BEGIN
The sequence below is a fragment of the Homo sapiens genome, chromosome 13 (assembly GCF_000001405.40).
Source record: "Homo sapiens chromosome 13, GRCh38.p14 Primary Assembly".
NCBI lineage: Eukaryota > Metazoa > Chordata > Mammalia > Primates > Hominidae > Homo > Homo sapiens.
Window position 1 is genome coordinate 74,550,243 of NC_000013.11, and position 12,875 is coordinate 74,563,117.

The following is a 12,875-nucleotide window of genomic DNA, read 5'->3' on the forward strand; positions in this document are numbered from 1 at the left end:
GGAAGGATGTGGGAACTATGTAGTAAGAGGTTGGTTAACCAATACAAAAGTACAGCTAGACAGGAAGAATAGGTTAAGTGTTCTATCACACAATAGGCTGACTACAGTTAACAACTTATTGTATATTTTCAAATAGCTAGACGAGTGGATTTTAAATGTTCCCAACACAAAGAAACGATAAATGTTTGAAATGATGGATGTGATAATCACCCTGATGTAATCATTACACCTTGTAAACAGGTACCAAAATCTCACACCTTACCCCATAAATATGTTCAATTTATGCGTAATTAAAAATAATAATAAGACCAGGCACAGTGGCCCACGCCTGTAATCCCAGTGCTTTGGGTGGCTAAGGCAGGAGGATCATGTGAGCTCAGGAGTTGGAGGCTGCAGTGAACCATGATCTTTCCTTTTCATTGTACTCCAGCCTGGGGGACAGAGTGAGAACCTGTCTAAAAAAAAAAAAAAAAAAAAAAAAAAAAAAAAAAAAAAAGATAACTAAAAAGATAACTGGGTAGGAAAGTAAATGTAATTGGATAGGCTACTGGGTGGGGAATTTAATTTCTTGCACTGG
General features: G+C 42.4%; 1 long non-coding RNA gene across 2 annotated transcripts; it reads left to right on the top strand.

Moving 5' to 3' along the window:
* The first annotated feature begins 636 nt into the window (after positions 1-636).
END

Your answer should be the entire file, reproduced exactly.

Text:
The sequence below is a fragment of the Homo sapiens genome, chromosome 13 (assembly GCF_000001405.40).
Source record: "Homo sapiens chromosome 13, GRCh38.p14 Primary Assembly".
NCBI lineage: Eukaryota > Metazoa > Chordata > Mammalia > Primates > Hominidae > Homo > Homo sapiens.
Window position 1 is genome coordinate 74,550,243 of NC_000013.11, and position 12,875 is coordinate 74,563,117.

The following is a 12,875-nucleotide window of genomic DNA, read 5'->3' on the forward strand; positions in this document are numbered from 1 at the left end:
GGAAGGATGTGGGAACTATGTAGTAAGAGGTTGGTTAACCAATACAAAAGTACAGCTAGACAGGAAGAATAGGTTAAGTGTTCTATCACACAATAGGCTGACTACAGTTAACAACTTATTGTATATTTTCAAATAGCTAGACGAGTGGATTTTAAATGTTCCCAACACAAAGAAACGATAAATGTTTGAAATGATGGATGTGATAATCACCCTGATGTAATCATTACACCTTGTAAACAGGTACCAAAATCTCACACCTTACCCCATAAATATGTTCAATTTATGCGTAATTAAAAATAATAATAAGACCAGGCACAGTGGCCCACGCCTGTAATCCCAGTGCTTTGGGTGGCTAAGGCAGGAGGATCATGTGAGCTCAGGAGTTGGAGGCTGCAGTGAACCATGATCTTTCCTTTTCATTGTACTCCAGCCTGGGGGACAGAGTGAGAACCTGTCTAAAAAAAAAAAAAAAAAAAAAAAAAAAAAAAAAAAAAAAGATAACTAAAAAGATAACTGGGTAGGAAAGTAAATGTAATTGGATAGGCTACTGGGTGGGGAATTTAATTTCTTGCACTGG
General features: G+C 42.4%; 1 long non-coding RNA gene across 2 annotated transcripts; it reads left to right on the top strand.

Moving 5' to 3' along the window:
* The first annotated feature begins 636 nt into the window (after positions 1-636).